America’s Toxic Culture Of Fame

Just one week after the Kim Kardashian and Kanye West wedding, Harvey Levin, founder of TMZ, launched his new reality show “Famous in 12.” The show chronicles the life of the Artiagas, a small-town family with a manager mother and three daughters, whose goal is to become as famous as the Kardashian family — famous for being famous — in just twelve weeks.

From the start of the show, Levin tells the girls not to count on being talented to guide them to instant celebrity. Certainly, talent is not required to join the ranks of Paris Hilton, the Kardashian family, Snooki, the magcon boys, or any of the real housewives.

Who needs talent when you can just have fame? For the Artiagas, fame has become their life purpose and meaning; fame is the solution to their beige lives.

They are not alone. The millennial generation has millions like them, young women who dream more about having the career of Paris Hilton rather than Hillary Clinton. And if fame is the millennial solution — is that a problem?

The dream of fame and fortune is not unique to millennials. Baby Boomers wanted to be the next Joan Baez or Sandra Dee, Generation X wanted to be Farrah Fawceit or Fiona Apple; but back then there was a connection to art, talent, and abilities that would eventually lead to fame. For many millenials, fame is both the starting point and the ultimate goal

The hope of instant celebrity spread far and wide into our cultural fabric, not just in the entertainment business. In politics, there are those who dream of being the next talking head; wheeling seven-figure radio, book, or talk-show deals, or influencing an army of millions, a desire fueled by the capricious way people become famous on the Internet today. Suey Park, the Asian-American activist who created the hashtag #CancelColbert after he made a culturally insensitive joke. After the hashtag caught on, Park revealed in a Salon.com interview that this “is not a reform, this is a revolution” where she and her army of twitter followers were out to fight “whiteness”.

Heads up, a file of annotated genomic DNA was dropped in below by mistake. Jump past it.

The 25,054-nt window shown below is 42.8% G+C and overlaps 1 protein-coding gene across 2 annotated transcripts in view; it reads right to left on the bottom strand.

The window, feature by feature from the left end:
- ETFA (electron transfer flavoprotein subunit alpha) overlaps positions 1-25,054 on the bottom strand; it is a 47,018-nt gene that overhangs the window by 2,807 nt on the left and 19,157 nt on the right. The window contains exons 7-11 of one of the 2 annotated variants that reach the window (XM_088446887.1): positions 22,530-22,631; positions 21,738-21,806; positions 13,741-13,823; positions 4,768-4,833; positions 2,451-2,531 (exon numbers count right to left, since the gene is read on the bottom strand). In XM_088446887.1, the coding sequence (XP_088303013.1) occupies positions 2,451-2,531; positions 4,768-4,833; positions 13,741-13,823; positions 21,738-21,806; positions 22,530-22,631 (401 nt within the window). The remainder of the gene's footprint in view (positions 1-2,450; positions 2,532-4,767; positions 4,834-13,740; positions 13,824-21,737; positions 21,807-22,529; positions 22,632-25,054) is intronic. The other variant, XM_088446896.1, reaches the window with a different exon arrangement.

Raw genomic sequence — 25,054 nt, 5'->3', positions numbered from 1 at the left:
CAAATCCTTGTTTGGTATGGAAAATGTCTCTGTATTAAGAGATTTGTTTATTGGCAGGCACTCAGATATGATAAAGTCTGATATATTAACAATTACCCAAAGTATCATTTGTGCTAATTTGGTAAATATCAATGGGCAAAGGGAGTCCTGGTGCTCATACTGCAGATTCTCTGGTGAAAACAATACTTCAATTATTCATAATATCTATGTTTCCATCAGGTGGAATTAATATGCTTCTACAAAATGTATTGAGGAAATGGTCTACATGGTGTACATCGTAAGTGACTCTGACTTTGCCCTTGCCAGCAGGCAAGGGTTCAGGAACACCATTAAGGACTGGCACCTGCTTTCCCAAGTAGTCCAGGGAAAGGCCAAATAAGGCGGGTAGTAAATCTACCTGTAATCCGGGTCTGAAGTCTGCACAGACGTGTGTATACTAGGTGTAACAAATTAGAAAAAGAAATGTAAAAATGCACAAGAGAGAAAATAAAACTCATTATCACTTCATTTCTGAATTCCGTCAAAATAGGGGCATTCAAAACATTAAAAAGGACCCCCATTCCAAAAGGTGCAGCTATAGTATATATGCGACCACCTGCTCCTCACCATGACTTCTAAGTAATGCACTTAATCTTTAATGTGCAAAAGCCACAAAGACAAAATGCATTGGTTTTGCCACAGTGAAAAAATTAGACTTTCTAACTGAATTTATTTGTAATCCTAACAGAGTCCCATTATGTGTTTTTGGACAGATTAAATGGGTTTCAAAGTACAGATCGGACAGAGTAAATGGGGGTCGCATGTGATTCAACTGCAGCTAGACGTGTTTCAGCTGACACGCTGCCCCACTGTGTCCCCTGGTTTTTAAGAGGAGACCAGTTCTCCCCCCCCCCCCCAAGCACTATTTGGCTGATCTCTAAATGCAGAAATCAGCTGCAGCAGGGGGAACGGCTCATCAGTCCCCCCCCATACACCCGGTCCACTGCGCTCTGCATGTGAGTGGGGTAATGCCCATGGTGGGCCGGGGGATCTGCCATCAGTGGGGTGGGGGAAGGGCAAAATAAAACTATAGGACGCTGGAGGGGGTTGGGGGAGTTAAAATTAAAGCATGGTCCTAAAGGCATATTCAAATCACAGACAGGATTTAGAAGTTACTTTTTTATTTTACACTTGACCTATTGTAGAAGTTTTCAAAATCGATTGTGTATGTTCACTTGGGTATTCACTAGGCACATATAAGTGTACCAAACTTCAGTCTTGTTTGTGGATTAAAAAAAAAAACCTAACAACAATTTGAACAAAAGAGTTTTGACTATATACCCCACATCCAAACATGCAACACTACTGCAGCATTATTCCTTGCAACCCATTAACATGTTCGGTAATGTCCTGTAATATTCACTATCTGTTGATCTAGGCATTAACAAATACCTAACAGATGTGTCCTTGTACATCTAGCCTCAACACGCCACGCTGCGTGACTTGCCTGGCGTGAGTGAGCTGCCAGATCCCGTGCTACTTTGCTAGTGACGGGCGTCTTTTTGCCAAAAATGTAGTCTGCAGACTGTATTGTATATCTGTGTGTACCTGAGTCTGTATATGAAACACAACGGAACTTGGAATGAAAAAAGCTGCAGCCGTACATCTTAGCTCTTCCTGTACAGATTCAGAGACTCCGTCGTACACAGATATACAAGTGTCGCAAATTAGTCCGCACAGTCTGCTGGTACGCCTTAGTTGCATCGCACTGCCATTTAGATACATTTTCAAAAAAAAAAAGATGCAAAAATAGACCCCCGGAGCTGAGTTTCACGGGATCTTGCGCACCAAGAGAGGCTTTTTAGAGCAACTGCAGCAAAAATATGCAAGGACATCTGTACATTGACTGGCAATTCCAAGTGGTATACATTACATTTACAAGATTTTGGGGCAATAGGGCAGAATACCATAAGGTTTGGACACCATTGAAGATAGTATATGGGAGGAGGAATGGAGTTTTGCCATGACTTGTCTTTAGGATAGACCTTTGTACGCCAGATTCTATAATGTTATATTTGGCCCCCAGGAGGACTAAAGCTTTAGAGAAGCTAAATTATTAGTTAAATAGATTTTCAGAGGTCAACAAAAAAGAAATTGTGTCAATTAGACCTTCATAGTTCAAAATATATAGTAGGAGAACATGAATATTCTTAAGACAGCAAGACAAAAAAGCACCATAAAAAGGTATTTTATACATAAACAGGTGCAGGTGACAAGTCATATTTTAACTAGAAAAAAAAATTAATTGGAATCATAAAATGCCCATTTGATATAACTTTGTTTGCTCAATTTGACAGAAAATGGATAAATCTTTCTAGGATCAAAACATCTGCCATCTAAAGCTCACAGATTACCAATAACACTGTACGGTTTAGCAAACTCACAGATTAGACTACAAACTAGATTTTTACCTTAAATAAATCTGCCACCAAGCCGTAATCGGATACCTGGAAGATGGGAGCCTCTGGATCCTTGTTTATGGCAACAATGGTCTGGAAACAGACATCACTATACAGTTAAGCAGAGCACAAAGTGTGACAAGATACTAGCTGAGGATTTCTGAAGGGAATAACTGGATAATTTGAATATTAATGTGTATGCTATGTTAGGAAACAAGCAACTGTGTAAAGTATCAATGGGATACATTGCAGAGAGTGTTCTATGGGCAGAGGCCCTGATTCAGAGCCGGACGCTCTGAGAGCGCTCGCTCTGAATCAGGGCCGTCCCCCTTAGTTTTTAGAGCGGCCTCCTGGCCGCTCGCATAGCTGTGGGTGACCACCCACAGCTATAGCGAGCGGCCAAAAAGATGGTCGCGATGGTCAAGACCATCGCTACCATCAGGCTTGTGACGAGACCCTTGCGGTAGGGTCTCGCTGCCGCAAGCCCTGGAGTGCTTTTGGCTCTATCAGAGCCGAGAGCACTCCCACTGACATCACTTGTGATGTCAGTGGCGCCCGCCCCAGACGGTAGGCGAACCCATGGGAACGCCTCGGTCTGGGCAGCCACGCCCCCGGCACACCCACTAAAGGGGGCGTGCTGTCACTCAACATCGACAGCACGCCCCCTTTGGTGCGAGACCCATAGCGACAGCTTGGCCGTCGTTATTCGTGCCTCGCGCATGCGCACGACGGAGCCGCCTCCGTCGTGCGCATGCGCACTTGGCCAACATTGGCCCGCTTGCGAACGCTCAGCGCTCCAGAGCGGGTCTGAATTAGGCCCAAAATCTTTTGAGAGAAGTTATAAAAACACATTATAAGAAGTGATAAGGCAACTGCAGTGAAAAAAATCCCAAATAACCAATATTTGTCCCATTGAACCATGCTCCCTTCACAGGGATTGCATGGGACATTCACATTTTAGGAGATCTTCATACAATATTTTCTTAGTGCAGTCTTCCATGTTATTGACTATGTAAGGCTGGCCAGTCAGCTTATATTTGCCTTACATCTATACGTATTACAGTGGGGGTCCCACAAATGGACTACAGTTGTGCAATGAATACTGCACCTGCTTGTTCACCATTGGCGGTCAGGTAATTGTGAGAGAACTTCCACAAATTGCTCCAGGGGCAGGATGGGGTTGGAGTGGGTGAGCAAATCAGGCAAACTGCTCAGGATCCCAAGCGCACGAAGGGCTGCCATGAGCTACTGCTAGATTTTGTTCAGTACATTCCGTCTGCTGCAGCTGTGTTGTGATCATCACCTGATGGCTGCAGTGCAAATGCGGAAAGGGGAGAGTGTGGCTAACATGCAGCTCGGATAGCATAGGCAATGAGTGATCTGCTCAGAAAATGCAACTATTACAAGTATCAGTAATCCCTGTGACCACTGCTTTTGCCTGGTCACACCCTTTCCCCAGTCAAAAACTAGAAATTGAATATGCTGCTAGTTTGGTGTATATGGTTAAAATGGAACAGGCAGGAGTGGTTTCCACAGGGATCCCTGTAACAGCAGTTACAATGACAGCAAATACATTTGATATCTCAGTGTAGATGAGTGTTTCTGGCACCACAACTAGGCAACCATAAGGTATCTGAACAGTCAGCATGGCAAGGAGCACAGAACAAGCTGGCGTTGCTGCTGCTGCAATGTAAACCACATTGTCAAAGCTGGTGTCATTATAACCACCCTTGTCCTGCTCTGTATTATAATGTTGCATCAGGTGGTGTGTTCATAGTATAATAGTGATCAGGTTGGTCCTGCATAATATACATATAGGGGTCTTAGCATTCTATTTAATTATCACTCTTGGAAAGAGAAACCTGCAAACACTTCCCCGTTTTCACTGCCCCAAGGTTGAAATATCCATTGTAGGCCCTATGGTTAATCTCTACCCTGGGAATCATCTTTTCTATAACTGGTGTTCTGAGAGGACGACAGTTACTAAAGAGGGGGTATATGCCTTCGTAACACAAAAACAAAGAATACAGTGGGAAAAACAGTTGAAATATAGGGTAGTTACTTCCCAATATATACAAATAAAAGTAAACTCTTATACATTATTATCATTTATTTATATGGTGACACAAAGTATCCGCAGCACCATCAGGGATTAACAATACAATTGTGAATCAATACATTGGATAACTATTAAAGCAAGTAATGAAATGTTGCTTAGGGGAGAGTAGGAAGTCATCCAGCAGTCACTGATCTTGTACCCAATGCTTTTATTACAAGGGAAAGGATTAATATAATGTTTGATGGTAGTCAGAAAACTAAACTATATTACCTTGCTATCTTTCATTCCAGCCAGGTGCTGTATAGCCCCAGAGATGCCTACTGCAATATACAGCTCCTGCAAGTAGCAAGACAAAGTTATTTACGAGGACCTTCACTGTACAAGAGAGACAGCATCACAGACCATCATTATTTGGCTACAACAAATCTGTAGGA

Throughout the interview, Park never managed to create a clear argument as how she intended to fight whiteness. By her actions though it’s clear she means to do it one tweet at a time, she followed #CancelColbert with #NotYourAsianSideKick and recently attacked the #YesAllWomen hashtag because it had been coopted by white feminists. Whatever the case, she intends to grow her twitter army – twenty-five thousand strong and counting — promoting herself as the Rachel Maddow of the new Millennial anti-‘whiteness’ revolution one tweet at a time, from her comfortable home. Her revolution does not involve any kind of meaningful work.

The generational desire for notoriety and fame has a dark side, when wedded to instability and mental illness. Take into account recent young men, plagued with the longing to be famous: Elliot Rogers, Aaron Rey Ybarra, Robert Hawkins, and Adam Lanza.

The mentally ill are not isolated from the broader culture — if anything, they’re more susceptible to it.

If a generation of the fame-obsessed is the condition, the disease could be a rootless upbringing. Millennials are the most uprooted generation in history. Our generation is more mobile than any that came before, generally with no particular affection for place and little-to-no sense of family and roots.

The generation before us traded family, place, and faith for keeping up with the Joneses. Now their children’s generation looks for meaning in sex tapes, parties, reality shows, paparazzi pictures, and fortune. Experiencing a generational failure to launch, life is no more than a drawn-out high school drama: measuring self-worth by guest lists, social media, and publicity. You’re nobody until somebody tweets about you.

It’s perhaps the reason that Millennials are less bound to a political party, organized religion, less likely to trust other people, or consider themselves as patriotic and environmentalist. Baby Boomers may have thought that a suburban, multi-cultural, transient, society that replaces apple pie with Applebees is ideal, but so far it has only further decimated America’s social capital.